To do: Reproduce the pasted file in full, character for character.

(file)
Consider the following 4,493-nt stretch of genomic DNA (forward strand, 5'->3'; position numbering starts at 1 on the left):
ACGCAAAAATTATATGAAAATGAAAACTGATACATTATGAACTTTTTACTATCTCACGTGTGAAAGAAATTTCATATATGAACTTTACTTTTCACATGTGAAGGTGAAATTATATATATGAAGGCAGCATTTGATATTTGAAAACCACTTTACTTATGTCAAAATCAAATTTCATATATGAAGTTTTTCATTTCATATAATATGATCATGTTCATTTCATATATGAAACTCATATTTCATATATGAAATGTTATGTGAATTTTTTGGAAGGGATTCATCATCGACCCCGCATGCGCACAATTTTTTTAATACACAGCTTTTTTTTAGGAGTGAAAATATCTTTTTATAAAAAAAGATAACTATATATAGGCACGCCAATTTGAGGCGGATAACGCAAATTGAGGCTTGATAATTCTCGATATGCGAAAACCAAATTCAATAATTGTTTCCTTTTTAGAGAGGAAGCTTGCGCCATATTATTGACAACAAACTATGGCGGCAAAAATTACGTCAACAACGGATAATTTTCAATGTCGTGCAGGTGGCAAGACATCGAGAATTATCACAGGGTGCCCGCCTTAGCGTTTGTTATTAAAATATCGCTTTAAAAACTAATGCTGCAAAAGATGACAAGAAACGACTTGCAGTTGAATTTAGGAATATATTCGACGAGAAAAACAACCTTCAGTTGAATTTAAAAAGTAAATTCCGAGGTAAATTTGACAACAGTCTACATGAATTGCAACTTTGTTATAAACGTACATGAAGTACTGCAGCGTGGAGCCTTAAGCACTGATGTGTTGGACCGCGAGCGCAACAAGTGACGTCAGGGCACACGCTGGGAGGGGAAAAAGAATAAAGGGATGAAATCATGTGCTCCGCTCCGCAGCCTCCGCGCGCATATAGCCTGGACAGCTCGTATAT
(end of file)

Consider the following 4,493-nt stretch of genomic DNA (forward strand, 5'->3'; position numbering starts at 1 on the left):
ACGCAAAAATTATATGAAAATGAAAACTGATACATTATGAACTTTTTACTATCTCACGTGTGAAAGAAATTTCATATATGAACTTTACTTTTCACATGTGAAGGTGAAATTATATATATGAAGGCAGCATTTGATATTTGAAAACCACTTTACTTATGTCAAAATCAAATTTCATATATGAAGTTTTTCATTTCATATAATATGATCATGTTCATTTCATATATGAAACTCATATTTCATATATGAAATGTTATGTGAATTTTTTGGAAGGGATTCATCATCGACCCCGCATGCGCACAATTTTTTTAATACACAGCTTTTTTTTAGGAGTGAAAATATCTTTTTATAAAAAAAGATAACTATATATAGGCACGCCAATTTGAGGCGGATAACGCAAATTGAGGCTTGATAATTCTCGATATGCGAAAACCAAATTCAATAATTGTTTCCTTTTTAGAGAGGAAGCTTGCGCCATATTATTGACAACAAACTATGGCGGCAAAAATTACGTCAACAACGGATAATTTTCAATGTCGTGCAGGTGGCAAGACATCGAGAATTATCACAGGGTGCCCGCCTTAGCGTTTGTTATTAAAATATCGCTTTAAAAACTAATGCTGCAAAAGATGACAAGAAACGACTTGCAGTTGAATTTAGGAATATATTCGACGAGAAAAACAACCTTCAGTTGAATTTAAAAAGTAAATTCCGAGGTAAATTTGACAACAGTCTACATGAATTGCAACTTTGTTATAAACGTACATGAAGTACTGCAGCGTGGAGCCTTAAGCACTGATGTGTTGGACCGCGAGCGCAACAAGTGACGTCAGGGCACACGCTGGGAGGGGAAAAAGAATAAAGGGATGAAATCATGTGCTCCGCTCCGCAGCCTCCGCGCGCATATAGCCTGGACAGCTCGTATAT